Experiment 4 - Salicylic Acid Temperature Dependent Solubility

# Experiment 4 - Salicylic Acid Temperature Dependent Solubility

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Chem 257 Experiment 4 Thermodynamic Parameters from the Variation of an Equilibrium Constant with Temperature: The Solubility of Salicylic Acid This experiment will be done in pairs. A fundamental equation of thermodynamics chemistry is the Gibbs Equation : G = G° + RT ln Q (i) aA + bB ↔ cC +dD Q = [a C ] c [a D ] d /[a A ] a [a B ] b Q = [C] c [D] d /[A] a [B] b where the a refers to activity of a species and [C], [D] etc are the actual concentrations (activities) at some point in the reaction. The reaction quotient Q equals the activity of products raised to the power of their stoichiometric coefficients divided by the activities of the reactants raised to their stoichiometric coefficients, In this experiment, the activities are replaced by their concentrations since these solutions are dilute. Activities of solids are 1.000. A process is spontaneous , ie. goes toward more products, if the Gibbs Free Energy is negative. The process is at equilibrium, if G is zero. If G is positive, the reaction actually proceeds toward reactants, ie. backwards. At equilibrium, the reaction quotient, Q, has changed to the value of the equilibrium constant, K, and G is zero, resulting in equation (ii) G° = - RT ln K (ii) The change in Gibbs Free Energy in the standard state is related to temperature, enthalpy and entropy by equation (iii) G° = H° - T (iii) Equations (ii) and (iii) can be combined to give (iv): ln K = - H°/RT + S°/R (iv) Equation (iv) describes the variation of the equilibrium constant as a function of temperature. Given a number of measurements of K at different temperatures, and assuming H° and S° are independent of temperature, the thermodynamic parameter H°/R can be obtained from the slope respectively of a plot of ln K vs . T -1 and S° from the intercept. T is Kelvin and T=273.15 + t( 0 C). Note that this is the natural logarithm, not log base 10. In this way H° for a chemical reaction can be determined without calorimetric measurements. The assumption that H° and S° are temperature invariant is true if C p = 0, i.e. there is no change in heat capacity, C p , between reactants and products or if the temperature range is somewhat limited. Although it is seldom exactly zero, C p is often small. Experimentally one would expect to see non-linear plots of ln K vs . T -1 if C p 0. In this experiment we will measure the equilibrium constant of a solubility equilibrium, that of salicylic acid (I) in water, as a function of temperature and fit the results to equation (iv) in order to determine H° and S° for the dissolution process. At a temperature, T, I (s) dissolves until it reaches its equilibrium concentration.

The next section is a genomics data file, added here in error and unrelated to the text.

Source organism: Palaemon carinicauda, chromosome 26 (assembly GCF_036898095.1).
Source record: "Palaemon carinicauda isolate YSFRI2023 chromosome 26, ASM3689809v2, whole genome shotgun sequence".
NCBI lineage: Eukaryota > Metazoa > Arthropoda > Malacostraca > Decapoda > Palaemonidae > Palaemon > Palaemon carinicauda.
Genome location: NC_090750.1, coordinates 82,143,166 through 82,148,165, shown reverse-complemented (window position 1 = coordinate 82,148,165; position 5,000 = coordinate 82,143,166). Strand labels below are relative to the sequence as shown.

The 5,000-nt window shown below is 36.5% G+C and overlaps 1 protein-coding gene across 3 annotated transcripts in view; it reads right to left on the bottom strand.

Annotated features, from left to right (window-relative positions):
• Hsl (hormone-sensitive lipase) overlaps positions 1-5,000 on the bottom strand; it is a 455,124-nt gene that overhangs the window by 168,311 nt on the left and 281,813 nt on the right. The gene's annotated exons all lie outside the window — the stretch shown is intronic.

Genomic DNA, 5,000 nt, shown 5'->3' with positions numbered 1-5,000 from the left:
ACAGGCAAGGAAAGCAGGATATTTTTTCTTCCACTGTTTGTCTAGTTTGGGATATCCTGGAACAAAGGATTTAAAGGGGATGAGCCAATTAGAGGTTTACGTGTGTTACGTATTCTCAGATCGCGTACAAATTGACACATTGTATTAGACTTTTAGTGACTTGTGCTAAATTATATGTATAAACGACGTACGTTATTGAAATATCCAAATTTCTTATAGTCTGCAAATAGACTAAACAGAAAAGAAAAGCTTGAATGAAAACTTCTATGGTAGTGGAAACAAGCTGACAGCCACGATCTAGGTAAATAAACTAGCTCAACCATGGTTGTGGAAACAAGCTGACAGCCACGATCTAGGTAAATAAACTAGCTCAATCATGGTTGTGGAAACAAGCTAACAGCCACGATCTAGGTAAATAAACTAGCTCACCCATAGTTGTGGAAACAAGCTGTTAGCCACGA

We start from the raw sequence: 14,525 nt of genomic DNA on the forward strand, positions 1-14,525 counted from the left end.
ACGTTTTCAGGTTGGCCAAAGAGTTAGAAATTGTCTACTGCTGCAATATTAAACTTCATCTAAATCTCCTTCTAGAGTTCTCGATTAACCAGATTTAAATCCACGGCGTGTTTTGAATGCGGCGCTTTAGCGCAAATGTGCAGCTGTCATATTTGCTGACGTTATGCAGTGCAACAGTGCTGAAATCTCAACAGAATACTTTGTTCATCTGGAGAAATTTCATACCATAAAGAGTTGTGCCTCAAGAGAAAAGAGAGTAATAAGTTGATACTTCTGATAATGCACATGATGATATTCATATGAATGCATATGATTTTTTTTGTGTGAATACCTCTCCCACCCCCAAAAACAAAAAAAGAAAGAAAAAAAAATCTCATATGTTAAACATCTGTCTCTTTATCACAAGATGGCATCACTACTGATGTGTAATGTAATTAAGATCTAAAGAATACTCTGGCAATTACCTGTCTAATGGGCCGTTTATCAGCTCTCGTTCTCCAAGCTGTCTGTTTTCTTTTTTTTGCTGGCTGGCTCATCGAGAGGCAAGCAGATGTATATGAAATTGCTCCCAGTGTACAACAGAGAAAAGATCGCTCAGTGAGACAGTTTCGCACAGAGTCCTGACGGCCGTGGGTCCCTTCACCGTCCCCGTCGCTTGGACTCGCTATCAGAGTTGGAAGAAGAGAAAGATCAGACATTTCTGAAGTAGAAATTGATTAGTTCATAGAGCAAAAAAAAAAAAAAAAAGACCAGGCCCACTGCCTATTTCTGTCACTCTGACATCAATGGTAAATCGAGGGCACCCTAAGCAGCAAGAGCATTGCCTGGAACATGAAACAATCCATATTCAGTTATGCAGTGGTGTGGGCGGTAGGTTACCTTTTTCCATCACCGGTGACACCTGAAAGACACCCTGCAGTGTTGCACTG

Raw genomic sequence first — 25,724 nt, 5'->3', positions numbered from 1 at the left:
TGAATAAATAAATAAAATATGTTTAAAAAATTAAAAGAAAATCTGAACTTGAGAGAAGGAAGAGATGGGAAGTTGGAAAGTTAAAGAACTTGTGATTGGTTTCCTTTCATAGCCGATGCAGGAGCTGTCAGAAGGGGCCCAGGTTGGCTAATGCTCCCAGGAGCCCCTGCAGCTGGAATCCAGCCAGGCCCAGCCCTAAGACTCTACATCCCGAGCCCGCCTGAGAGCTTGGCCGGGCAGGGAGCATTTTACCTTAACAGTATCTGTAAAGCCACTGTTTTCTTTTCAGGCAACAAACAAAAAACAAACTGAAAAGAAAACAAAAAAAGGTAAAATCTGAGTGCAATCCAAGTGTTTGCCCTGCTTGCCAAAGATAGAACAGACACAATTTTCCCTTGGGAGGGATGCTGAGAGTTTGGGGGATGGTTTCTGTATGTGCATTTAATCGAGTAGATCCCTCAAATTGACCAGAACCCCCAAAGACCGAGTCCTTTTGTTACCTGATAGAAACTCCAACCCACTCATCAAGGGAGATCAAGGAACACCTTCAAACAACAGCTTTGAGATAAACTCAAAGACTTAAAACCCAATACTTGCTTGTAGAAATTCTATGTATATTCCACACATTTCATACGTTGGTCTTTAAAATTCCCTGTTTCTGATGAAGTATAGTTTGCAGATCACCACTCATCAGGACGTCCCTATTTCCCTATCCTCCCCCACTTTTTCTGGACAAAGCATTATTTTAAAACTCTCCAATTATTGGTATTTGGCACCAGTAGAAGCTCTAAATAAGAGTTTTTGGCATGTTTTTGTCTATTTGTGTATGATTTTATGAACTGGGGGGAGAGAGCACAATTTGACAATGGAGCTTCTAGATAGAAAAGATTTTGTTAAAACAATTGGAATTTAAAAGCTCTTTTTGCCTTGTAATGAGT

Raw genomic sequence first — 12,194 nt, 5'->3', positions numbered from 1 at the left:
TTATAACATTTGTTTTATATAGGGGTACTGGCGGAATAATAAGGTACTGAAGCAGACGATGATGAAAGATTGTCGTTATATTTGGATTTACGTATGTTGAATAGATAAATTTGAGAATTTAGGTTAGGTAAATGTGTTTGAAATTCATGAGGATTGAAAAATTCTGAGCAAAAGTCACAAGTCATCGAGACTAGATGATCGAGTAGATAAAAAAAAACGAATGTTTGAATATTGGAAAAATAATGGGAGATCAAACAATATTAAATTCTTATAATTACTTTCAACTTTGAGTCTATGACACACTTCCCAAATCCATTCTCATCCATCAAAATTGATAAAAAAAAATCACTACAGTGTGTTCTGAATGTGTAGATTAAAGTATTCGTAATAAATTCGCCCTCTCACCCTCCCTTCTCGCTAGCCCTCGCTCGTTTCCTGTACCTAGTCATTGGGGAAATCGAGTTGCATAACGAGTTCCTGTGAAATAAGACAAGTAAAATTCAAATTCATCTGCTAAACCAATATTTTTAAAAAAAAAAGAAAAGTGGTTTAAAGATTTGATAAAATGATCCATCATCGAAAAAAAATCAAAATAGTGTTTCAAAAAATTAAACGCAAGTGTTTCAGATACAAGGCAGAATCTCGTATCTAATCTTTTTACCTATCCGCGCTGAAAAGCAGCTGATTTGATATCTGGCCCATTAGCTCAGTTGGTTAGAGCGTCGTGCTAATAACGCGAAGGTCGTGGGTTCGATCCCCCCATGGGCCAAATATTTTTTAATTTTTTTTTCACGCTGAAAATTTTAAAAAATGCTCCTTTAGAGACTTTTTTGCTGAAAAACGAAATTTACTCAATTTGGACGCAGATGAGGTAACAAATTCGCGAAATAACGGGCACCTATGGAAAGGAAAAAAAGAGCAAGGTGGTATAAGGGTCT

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In order to determine K s at a particular temperature we need only measure the concentration of I in solution in equilibrium with the solid, i.e. the solubility of I since the pure solid is the standard state with an activity equal to 1.000.
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